West Ham United v Barnsley
FA Cup 3rd Round,
Saturday 3rd January 2009, 3pm
By Ian Dexter
1. Why you were looking forward to going to the ground (or not as the case may be):
My friend and I have a regular tradition of taking in a 3rd round tie in the FA Cup, and usually alternate between London, where he lives, and the West Midlands, where I live. This year we planned a London fixture but I lazily left off booking tickets until the last minute, so decided on Leyton Orient vs Sheffield Utd. Coming out of the Tube to meet my brother (also coming along) at his flat in Shoreditch, we found out that Orient had been postponed because of a frozen pitch. Cue my friend’s flash decision to try for tickets on the gate at Upton Park, and off we went. By the time we were on the Tube again, I was really looking forward to visiting a different London ground and our unexpected change of plan.
2. How easy was your journey/finding the ground/car parking?
There were apparently engineering works on the District Line, so we travelled to Stratford on the Central Line and caught a 104 bus from the station to the ground. This service runs all the way to Upton Park, but Green Street was so crowded that we got off and walked the last part of the journey.
3. What you did before the game pub/chippy.... home fans friendly?
We were still concerned that there would not be tickets available for the game, and a possible pie and mash alternative plan was hatched just in case. However, on chatting to a steward at the ground we found that we could pay £20 on the gate for seats in the Dr. Marten’s (West) Stand. There was some decent banter between home fans and some Barnsley fans heading for the away turnstiles (top female programme seller giving lip from a ladder, which I thought was great), but it was all in good fun. West Ham fans seemed a decent lot, and made us feel welcome as honorary Hammers for the afternoon.
4.What you thought on seeing the ground, first impressions of away end then other sides of the ground?
Due to our visit to the Boleyn being unplanned, we sat in the home end, but the away fans from Barnsley were in good voice over in their section, which was pretty modern and seemed to be a good spot. The Dr. Martens (West) stand is huge, but although we were sat quite near the back (the legendary Row Z!) the view of the playing action was superb. No pillars anywhere in the ground to spoil your view, and the Bobby Moore Stand in particular looked to be of a very good standard. During dramatic stages of the game fans behind us drummed on the corrugated iron surface of the stand wall, creating a serious racket. The sound of 26,000 Cockneys giving it large on I’m Forever Blowing Bubbles was also pretty spectacular.
5. Comment on the game itself, atmosphere, stewards, pies, toilets etc.
Can’t really comment on the away stewarding, but in the home end everything was fine – those I did speak to were very helpful. The police seemed to be keeping a close eye on the Barnsley fans, and we did see one being ejected (followed by his missus, his mother and his kids – very embarrassing) for some reason. The game was good for the Hammers, and they had plenty of opportunity to pass the ball about, scoring from a free kick in the 10th minute to send the West Stand mental. A later, probably undeserved, penalty saw West Ham take a 2-0 lead into the break.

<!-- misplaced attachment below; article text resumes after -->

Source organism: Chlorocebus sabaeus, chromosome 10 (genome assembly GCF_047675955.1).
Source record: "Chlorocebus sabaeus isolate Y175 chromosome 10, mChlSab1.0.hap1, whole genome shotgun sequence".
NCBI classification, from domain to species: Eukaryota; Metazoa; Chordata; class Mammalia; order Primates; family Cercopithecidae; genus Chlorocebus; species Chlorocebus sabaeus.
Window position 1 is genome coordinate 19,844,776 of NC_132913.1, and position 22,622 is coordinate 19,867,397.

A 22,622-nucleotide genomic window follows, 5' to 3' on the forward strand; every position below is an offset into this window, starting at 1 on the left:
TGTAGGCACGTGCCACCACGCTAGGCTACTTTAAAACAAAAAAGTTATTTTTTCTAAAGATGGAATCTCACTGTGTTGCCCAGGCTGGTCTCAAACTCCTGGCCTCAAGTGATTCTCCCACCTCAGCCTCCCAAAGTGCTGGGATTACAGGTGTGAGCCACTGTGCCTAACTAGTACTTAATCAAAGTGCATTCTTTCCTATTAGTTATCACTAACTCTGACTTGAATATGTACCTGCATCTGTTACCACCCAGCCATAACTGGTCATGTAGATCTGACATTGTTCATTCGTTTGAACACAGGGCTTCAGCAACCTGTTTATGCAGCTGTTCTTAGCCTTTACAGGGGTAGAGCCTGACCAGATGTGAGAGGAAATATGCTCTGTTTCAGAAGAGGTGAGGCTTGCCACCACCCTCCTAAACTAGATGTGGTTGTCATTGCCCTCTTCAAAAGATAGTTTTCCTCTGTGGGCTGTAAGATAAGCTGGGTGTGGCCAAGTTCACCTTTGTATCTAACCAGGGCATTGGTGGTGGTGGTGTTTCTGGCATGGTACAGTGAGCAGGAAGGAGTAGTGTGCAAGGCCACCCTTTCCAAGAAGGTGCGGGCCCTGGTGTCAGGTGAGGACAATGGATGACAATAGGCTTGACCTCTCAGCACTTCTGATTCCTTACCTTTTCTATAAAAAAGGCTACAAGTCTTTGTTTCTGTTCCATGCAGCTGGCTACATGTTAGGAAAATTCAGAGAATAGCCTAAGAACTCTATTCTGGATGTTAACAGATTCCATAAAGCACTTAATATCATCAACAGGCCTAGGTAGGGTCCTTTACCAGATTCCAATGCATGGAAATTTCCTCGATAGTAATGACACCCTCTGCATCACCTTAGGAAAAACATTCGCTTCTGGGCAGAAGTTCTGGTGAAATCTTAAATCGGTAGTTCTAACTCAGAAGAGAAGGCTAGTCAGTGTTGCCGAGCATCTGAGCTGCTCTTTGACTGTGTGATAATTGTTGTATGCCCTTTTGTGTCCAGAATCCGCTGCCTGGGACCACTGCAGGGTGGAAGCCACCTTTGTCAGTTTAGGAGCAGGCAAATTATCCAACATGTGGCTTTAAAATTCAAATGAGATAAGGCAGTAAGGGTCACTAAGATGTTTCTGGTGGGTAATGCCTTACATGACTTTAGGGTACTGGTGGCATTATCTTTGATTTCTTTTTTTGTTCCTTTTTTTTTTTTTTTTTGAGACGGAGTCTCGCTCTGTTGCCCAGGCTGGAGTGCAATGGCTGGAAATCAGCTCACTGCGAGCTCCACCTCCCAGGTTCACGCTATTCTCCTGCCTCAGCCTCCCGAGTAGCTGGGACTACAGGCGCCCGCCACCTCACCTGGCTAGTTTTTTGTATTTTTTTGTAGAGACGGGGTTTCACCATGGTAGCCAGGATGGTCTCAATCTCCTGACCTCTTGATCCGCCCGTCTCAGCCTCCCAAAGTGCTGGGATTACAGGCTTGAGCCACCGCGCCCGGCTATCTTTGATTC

This is where the problems began. I’m fond of a pie, and so are my friend and my brother. So we joined the refreshment queue on the pretty fair-sized concourse. Unfortunately, we found the least competent refreshment queue in East London. When we finally got to the front, when the game had kicked off again, there was no hot food left, and my friend got the last cup of tea in the stand. How can a Premier League ground run out of hot drinks? Some Hammers fans were seriously angry, and things got a bit heated (but not the drinks). I went back to my seat, pieless and disappointed (ahh)!
The second half motored along merrily, with West Ham taking their eye off the game for periods and allowing Barnsley to get themselves back into contention with some good runs and shots on goal. However, with just over 20 minutes to go, Cole put West Ham 3 up and the Dr. Martens rattled again to ‘3-0, to the Cockney Boys’. From there on a number of home fans started to trickle out, and eventually it was all over with a fine win for the Hammers. Another quick blast of ‘…Bubbles’ and we were off out.
6. Comment on getting away from the ground after the game:
Previous reviewers are absolutely right – it is incredibly difficult to get back on to the Tube at Upton Park after the game, and the queue is ridiculously long. We walked to the end of it, gave up, doubled back to Green Street and got back on a 104 bus to Stratford, which despite the post-match crowds actually moved much more quickly than it had been able to on the way to the game. 8 stops on the Central Line and 20 minutes later, and we were in the pub in Holborn.
7. Summary of overall thoughts of the day out:
It really was a good day out up at West Ham in the end, all the better for being unplanned and that little bit crazy. There are problems getting to and from the ground, but if you’re a little bit imaginative (and don’t mind exploring the area on the bus) you can get in and away quite easily. There was a good atmosphere for the Cup game, which might be a bit different for Premier League needle matches, but I’d happily go back to the Boleyn Ground again. Just as long as they sort out the refreshments and buy some more pies!
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